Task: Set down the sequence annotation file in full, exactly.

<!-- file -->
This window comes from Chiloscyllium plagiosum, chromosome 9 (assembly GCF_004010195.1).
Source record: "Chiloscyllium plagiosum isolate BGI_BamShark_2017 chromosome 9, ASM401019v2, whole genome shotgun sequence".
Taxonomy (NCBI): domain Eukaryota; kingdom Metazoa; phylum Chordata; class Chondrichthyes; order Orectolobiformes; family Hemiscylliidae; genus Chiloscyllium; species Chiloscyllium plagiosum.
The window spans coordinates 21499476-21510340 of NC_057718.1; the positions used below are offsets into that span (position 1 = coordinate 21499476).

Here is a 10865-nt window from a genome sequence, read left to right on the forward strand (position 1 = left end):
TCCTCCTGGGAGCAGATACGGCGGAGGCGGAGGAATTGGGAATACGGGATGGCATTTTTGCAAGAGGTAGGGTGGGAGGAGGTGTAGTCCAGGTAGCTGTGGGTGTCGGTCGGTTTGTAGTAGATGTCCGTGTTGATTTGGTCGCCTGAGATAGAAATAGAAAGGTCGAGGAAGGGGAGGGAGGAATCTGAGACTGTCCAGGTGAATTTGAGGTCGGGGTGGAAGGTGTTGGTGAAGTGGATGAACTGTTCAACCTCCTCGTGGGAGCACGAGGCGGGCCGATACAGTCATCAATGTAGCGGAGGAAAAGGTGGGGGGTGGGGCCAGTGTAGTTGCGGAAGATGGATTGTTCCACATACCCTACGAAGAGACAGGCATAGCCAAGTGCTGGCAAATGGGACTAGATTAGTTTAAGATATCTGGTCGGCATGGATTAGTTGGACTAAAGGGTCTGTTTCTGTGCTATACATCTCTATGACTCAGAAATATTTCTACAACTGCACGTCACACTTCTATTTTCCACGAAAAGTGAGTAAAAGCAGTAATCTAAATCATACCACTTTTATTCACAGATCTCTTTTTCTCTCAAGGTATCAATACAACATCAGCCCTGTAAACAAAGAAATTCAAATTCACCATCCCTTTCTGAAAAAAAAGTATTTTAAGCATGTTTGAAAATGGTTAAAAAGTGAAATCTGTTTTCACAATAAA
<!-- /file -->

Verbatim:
This window comes from Chiloscyllium plagiosum, chromosome 9 (assembly GCF_004010195.1).
Source record: "Chiloscyllium plagiosum isolate BGI_BamShark_2017 chromosome 9, ASM401019v2, whole genome shotgun sequence".
Taxonomy (NCBI): domain Eukaryota; kingdom Metazoa; phylum Chordata; class Chondrichthyes; order Orectolobiformes; family Hemiscylliidae; genus Chiloscyllium; species Chiloscyllium plagiosum.
The window spans coordinates 21499476-21510340 of NC_057718.1; the positions used below are offsets into that span (position 1 = coordinate 21499476).

Here is a 10865-nt window from a genome sequence, read left to right on the forward strand (position 1 = left end):
TCCTCCTGGGAGCAGATACGGCGGAGGCGGAGGAATTGGGAATACGGGATGGCATTTTTGCAAGAGGTAGGGTGGGAGGAGGTGTAGTCCAGGTAGCTGTGGGTGTCGGTCGGTTTGTAGTAGATGTCCGTGTTGATTTGGTCGCCTGAGATAGAAATAGAAAGGTCGAGGAAGGGGAGGGAGGAATCTGAGACTGTCCAGGTGAATTTGAGGTCGGGGTGGAAGGTGTTGGTGAAGTGGATGAACTGTTCAACCTCCTCGTGGGAGCACGAGGCGGGCCGATACAGTCATCAATGTAGCGGAGGAAAAGGTGGGGGGTGGGGCCAGTGTAGTTGCGGAAGATGGATTGTTCCACATACCCTACGAAGAGACAGGCATAGCCAAGTGCTGGCAAATGGGACTAGATTAGTTTAAGATATCTGGTCGGCATGGATTAGTTGGACTAAAGGGTCTGTTTCTGTGCTATACATCTCTATGACTCAGAAATATTTCTACAACTGCACGTCACACTTCTATTTTCCACGAAAAGTGAGTAAAAGCAGTAATCTAAATCATACCACTTTTATTCACAGATCTCTTTTTCTCTCAAGGTATCAATACAACATCAGCCCTGTAAACAAAGAAATTCAAATTCACCATCCCTTTCTGAAAAAAAAGTATTTTAAGCATGTTTGAAAATGGTTAAAAAGTGAAATCTGTTTTCACAATAAA